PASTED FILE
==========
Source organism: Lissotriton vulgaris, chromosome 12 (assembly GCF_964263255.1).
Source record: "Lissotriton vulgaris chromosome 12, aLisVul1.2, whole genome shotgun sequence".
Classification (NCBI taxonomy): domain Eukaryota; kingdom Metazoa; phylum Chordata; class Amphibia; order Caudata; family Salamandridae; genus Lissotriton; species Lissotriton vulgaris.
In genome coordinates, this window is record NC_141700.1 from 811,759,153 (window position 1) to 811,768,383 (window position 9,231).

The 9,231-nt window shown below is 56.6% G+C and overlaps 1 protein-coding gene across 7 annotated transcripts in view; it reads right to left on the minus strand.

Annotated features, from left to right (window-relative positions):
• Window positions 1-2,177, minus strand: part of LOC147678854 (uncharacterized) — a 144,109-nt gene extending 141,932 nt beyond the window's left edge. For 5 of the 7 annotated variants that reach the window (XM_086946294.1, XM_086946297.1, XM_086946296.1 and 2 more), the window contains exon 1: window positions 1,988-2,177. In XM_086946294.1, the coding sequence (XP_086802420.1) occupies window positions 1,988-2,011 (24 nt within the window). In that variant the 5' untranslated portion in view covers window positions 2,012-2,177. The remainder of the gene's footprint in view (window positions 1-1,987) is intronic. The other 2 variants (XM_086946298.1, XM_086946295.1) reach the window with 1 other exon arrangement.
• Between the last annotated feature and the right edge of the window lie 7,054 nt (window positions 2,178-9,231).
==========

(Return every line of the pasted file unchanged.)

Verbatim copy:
Source organism: Lissotriton vulgaris, chromosome 12 (assembly GCF_964263255.1).
Source record: "Lissotriton vulgaris chromosome 12, aLisVul1.2, whole genome shotgun sequence".
Classification (NCBI taxonomy): domain Eukaryota; kingdom Metazoa; phylum Chordata; class Amphibia; order Caudata; family Salamandridae; genus Lissotriton; species Lissotriton vulgaris.
In genome coordinates, this window is record NC_141700.1 from 811,759,153 (window position 1) to 811,768,383 (window position 9,231).

The 9,231-nt window shown below is 56.6% G+C and overlaps 1 protein-coding gene across 7 annotated transcripts in view; it reads right to left on the minus strand.

Annotated features, from left to right (window-relative positions):
• Window positions 1-2,177, minus strand: part of LOC147678854 (uncharacterized) — a 144,109-nt gene extending 141,932 nt beyond the window's left edge. For 5 of the 7 annotated variants that reach the window (XM_086946294.1, XM_086946297.1, XM_086946296.1 and 2 more), the window contains exon 1: window positions 1,988-2,177. In XM_086946294.1, the coding sequence (XP_086802420.1) occupies window positions 1,988-2,011 (24 nt within the window). In that variant the 5' untranslated portion in view covers window positions 2,012-2,177. The remainder of the gene's footprint in view (window positions 1-1,987) is intronic. The other 2 variants (XM_086946298.1, XM_086946295.1) reach the window with 1 other exon arrangement.
• Between the last annotated feature and the right edge of the window lie 7,054 nt (window positions 2,178-9,231).